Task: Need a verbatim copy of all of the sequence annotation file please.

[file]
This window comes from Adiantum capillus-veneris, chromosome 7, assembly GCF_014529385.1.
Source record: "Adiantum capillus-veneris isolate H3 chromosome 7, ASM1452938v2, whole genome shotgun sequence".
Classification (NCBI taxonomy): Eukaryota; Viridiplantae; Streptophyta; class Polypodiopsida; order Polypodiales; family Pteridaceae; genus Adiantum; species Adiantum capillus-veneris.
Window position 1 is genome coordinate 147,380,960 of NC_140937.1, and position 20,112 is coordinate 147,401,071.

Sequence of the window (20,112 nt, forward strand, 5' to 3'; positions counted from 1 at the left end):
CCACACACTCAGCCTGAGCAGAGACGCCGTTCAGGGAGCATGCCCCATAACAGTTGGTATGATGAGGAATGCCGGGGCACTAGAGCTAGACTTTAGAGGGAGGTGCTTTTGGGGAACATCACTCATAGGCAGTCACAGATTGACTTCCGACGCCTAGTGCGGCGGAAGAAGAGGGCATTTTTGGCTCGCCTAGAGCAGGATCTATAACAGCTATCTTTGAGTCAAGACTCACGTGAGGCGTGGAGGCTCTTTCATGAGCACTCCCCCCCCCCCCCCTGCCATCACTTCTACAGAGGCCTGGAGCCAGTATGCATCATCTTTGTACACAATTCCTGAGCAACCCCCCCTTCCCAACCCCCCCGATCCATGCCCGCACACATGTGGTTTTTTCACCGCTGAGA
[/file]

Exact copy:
This window comes from Adiantum capillus-veneris, chromosome 7, assembly GCF_014529385.1.
Source record: "Adiantum capillus-veneris isolate H3 chromosome 7, ASM1452938v2, whole genome shotgun sequence".
Classification (NCBI taxonomy): Eukaryota; Viridiplantae; Streptophyta; class Polypodiopsida; order Polypodiales; family Pteridaceae; genus Adiantum; species Adiantum capillus-veneris.
Window position 1 is genome coordinate 147,380,960 of NC_140937.1, and position 20,112 is coordinate 147,401,071.

Sequence of the window (20,112 nt, forward strand, 5' to 3'; positions counted from 1 at the left end):
CCACACACTCAGCCTGAGCAGAGACGCCGTTCAGGGAGCATGCCCCATAACAGTTGGTATGATGAGGAATGCCGGGGCACTAGAGCTAGACTTTAGAGGGAGGTGCTTTTGGGGAACATCACTCATAGGCAGTCACAGATTGACTTCCGACGCCTAGTGCGGCGGAAGAAGAGGGCATTTTTGGCTCGCCTAGAGCAGGATCTATAACAGCTATCTTTGAGTCAAGACTCACGTGAGGCGTGGAGGCTCTTTCATGAGCACTCCCCCCCCCCCCCCTGCCATCACTTCTACAGAGGCCTGGAGCCAGTATGCATCATCTTTGTACACAATTCCTGAGCAACCCCCCCTTCCCAACCCCCCCGATCCATGCCCGCACACATGTGGTTTTTTCACCGCTGAGA